Danielle Gaffen
    Danielle GaffenRegistered Dietitian Nutritionist (RDN), Eat Well Crohn's Colitis

    Mindful Balancing of Protein Sources

    It's super easy to balance protein sources in the diet with mindfulness and consideration. Obviously, it's a bit easier if one eats animal foods.

    Beef, poultry, seafood, dairy products, and eggs all contain the nine essential amino acids that make up a complete protein. Whether one is a vegan or a meat-eater, it's still ideal to include plant-based foods such as beans, tofu, seaweed, whole grains, nuts, seeds, vegetables, and some fruits.

    Plant foods do not always contain all nine essential amino acids, but eating a balanced diet throughout the day with variety ensures one will get adequate protein. There is also the option of protein powders. Many people find these convenient and tasty to fill in nutritional gaps.

    Kim Ross, MS, RD, CDN
    Kim Ross, MS, RD, CDNIntegrative Nutritionist, Kim Ross Nutrition

    Set Specific Protein Goals

    I help clients balance their protein intake by individually determining their daily needs based on age, weight, specific fitness goals, and medical history. Protein intake is best spread throughout the day and included with every meal or snack. Breaking down realistic and specific protein goals for these meals and snacks will help make it more manageable.

    For example, a goal of ~25-30 grams of protein at breakfast could include 1 cup of Greek yogurt (17 grams), 2 tablespoons of walnuts (4 grams), and 1 hard-boiled egg (6 grams). Balancing protein intake with both carbohydrate and healthy fat macronutrients in this way leads to lasting energy that will sustain until the next meal.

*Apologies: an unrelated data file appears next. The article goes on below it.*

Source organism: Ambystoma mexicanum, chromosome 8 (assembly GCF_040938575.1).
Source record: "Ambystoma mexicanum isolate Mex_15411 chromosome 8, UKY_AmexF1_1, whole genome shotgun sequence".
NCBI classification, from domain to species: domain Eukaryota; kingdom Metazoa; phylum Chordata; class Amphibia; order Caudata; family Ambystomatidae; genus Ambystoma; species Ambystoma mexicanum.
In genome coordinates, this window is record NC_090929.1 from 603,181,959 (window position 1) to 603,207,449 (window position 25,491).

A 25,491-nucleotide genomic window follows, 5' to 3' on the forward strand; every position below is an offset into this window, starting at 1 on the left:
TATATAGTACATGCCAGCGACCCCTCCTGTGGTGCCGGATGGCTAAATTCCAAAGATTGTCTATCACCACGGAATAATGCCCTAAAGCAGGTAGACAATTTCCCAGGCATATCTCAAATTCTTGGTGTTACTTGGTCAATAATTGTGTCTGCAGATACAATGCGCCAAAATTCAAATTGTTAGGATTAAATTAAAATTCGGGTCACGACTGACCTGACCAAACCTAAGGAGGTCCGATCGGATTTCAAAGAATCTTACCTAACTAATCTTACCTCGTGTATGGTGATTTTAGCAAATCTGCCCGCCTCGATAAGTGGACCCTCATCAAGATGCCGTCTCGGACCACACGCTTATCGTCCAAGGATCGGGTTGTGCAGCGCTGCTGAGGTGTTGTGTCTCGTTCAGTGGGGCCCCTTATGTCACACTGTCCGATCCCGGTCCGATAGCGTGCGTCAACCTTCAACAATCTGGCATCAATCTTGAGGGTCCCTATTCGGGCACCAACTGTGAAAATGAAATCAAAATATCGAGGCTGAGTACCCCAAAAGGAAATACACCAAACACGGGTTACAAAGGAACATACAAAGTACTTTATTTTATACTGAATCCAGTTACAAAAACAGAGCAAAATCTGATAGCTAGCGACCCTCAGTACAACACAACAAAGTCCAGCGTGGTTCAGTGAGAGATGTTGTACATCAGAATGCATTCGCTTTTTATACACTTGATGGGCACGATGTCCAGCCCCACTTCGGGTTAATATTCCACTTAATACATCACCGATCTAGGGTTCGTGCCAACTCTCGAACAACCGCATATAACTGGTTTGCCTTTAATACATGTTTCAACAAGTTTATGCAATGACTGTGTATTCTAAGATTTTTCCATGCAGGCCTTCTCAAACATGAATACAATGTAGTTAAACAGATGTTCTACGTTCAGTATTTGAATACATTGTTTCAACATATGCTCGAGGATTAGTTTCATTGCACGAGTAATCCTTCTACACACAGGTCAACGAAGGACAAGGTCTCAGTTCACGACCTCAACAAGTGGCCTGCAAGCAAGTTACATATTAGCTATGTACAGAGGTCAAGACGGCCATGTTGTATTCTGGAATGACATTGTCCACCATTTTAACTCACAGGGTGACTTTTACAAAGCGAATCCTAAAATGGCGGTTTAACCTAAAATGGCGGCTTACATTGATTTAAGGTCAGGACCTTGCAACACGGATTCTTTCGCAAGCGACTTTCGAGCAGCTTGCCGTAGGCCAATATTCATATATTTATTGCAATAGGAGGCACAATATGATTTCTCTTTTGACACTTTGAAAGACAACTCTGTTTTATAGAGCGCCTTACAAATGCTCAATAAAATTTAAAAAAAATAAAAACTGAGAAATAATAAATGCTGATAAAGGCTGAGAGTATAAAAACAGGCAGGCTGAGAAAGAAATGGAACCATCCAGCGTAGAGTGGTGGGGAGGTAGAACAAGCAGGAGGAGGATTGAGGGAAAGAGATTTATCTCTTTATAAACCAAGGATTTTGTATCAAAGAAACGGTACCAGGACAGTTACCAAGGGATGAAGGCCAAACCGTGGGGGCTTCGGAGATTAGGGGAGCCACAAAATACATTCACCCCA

I encourage a diverse range of protein sources, including chicken, turkey, fish, lean cuts of beef and pork, eggs, dairy, legumes, tofu, and quinoa to ensure a well-rounded nutritional approach. As always, continuous adjustments are needed to optimize protein intake and assure adequacy and balance with any meal plan.

    Beth Lewis
    Beth LewisAuthor and Dietitian, Citrus Press

    Incorporate Anti-Inflammatory Protein Choices

    In my practice, I focus on helping people with chronic pain and fatigue implement anti-inflammatory diet principles in sustainable ways. With protein sources, there are a few specific areas to look at.

    First, we want to include fatty fish regularly, ideally two to three times per week. This will give you EPA and DHA, which are powerful anti-inflammatory fats. Second, focus on reducing processed proteins, including things like pepperoni or even some of the vegan protein options.

    One great option that is severely underutilized in North America is legumes! Beans, peas, and lentils are great sources of protein, fiber, and micronutrients such as magnesium and zinc. Work on improving one meal at a time, with balance in mind, to find your path to wellness.

    Samantha Holmgren
    Samantha HolmgrenDietitian & Wellness Coach, Anti-Inflammatory Path to Wellness